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upper organs protest that it nips, almost to choking, in the throat; the industrious millions declare that the hands have the exclusive agony of the tight shoe; while some of all parties are of opinion that it is poor Britannia's corn that most requires release. All feel the pressure, and each judges the necessity of a remedy, not in the spirit that embraces an understanding of the whole system, but according to his individual sensations of inconvenience or pain. A tight shoe is much too large for common comprehension; the ordinary mind is not yet sufficiently expansive to apprehend all the delicacies of a pinch.
THAT YOU SHOULD TAKE CARE OF THE PENCE, AND THE POUNDS WILL TAKE CARE OF THEMSELVES.—The proficient in the art of gathering littles together is universally assumed to be as skilful in the science of taking care of the much. The less is supposed to include the greater. The penny cleverly saved involves the sovereign safely stored; and he who is particularly anxious about a trifle obtains the credit of vigilance and caution in a weighty matter; as the cunning rogue, who is scrupulously honest in returning the halfpenny overpaid, procures the reputation of being conscientious and just to the uttermost farthing. Trust him with a bank-note the next day, he will wrap up his conscience in it with perfect composure; and the man who attaches most value to the halfpenny got, is the same person who will most readily part with the bank-note. His genius consists in taking care of the pence; and the “divinity that doth hedge a king” he transfers to the sovereign. That will always take care of itself; for as every particle of it has cost him an anxiety, he looks upon it as the imperishable monument of his caution and care.
picker up of unconsidered trifles” esteems himself the paragon of prudence. A collector of this class may be said to put his farthings into his purse and his pounds loose into his coat-pocket. The penny saved is a penny got; and as he avoids Waterloo-bridge on account of the toll, he has his pocket picked in the course of a two miles' walk round the Strand. He is too busy with his cunning to be cautious. His concern for trifles will not allow of due watchfulness in affairs of consequence. His hand is so accustomed to grasp the penny, that the smaller pound slips through his fingers. The most saving man of our acquaintance is by far the most expert at losing his money. A dinnerless friend could not extract sixpence from him; but a stranger shall succeed in obtaining his draft on Drummond's for five hundred pounds, providing the security be bad, or at any rate exceedingly suspicious. Good security seems to be his aversion; and the heavier the sum the lighter his notions of risk. He is a very Argus over a penny, but a Cyclops (the one eye at least half-closed) over a golden heap. He is exactly the person to set his house on fire while searching for a saveall. Most people have encountered men of this description ; they are to be seen as frequently as the maxim they admire is quoted. They part, at one fell swoop,” with the hoarded profits of a hundred meannesses. They will even do this consciously; they will be generous on a large scale, though miserly and extortionate in a little bargain. But even in their grander dealings, the ruling penny-passion will display itself. They will yield up the hard-earned thousand, deducting twopence for the postage of the letter that solicited it. Spirit of ! I may not name thee, though thou art gone ; but didst thou not once do even this?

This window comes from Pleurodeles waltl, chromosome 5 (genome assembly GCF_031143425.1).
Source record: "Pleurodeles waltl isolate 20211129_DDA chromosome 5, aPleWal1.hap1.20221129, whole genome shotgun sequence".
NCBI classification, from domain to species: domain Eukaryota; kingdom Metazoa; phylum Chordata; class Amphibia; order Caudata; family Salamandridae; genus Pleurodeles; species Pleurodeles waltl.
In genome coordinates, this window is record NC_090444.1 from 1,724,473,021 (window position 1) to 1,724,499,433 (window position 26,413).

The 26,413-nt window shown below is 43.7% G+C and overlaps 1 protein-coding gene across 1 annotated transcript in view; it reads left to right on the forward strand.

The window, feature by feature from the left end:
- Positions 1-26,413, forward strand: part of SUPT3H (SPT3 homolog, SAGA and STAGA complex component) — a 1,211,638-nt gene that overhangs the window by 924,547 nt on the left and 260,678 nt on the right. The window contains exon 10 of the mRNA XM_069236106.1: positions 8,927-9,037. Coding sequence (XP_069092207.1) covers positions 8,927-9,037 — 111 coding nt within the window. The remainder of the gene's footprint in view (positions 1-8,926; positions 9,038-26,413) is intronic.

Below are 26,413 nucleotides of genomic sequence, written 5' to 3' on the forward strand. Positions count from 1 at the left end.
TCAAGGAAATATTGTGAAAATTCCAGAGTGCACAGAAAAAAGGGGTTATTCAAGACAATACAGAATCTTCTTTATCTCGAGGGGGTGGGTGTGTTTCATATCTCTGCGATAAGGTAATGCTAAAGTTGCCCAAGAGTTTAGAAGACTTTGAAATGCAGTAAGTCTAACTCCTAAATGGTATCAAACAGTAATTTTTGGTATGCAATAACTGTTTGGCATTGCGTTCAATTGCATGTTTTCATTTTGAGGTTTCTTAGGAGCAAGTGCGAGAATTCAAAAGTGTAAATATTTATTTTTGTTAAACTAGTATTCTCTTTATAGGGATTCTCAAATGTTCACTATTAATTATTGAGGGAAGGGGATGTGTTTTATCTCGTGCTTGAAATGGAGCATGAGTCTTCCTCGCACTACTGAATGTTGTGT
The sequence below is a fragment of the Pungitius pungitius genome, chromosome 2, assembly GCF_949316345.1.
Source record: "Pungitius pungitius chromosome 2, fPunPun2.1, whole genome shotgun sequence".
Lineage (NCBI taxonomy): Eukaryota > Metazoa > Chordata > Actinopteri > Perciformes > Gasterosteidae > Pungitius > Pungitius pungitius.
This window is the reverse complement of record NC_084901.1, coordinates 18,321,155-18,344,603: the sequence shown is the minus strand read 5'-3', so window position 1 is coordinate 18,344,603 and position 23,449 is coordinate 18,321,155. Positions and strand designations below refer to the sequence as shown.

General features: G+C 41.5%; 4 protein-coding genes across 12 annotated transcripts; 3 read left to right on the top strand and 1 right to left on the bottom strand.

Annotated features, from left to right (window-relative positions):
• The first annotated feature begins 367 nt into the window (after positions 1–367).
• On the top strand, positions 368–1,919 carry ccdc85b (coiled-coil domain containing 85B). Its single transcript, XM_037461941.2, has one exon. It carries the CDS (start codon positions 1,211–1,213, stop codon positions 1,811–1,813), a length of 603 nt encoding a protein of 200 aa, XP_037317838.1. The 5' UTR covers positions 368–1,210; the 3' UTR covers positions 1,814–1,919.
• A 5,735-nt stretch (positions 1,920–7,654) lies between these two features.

RECORDS OF A STAGE VETERAN.
[Note.— It is with extreme regret that the writer of these papers has heard that some anecdotes inserted in the last article relative to the late Mr. Mathews bave created uneasiness in the mind of a lady whose sorrows need no aggravation. Though wholly at a loss to find what, in those anecdotes, could, even by implication, affect the memory of that excellent man and inimitable artist, it is sufficient to know they have been regarded in that light by his relict to make the writer regret their publication. Anecdotes, the mere currency of conversation, are often told in moments of hilarity; and in penning down such details, an unguarded expression may sometimes accidentally be recorded. Mr. Mathews (exclusively of his high histrionic claims) commanded the respect and love of his fellow.creatures, as a scholar, a gentleman, a man, and a Christian. The writer of these pages admired him living, and venerates his memory. Perhaps the watchful tenacity of affection has “ shaped faults that are not” in the few memorandums contained in the last paper ;- at all events, in disclaiming any intention to raise a smile at the expense of the feelings of Mr. Mathews's family, the writer avows only what is equally due to himself and them.]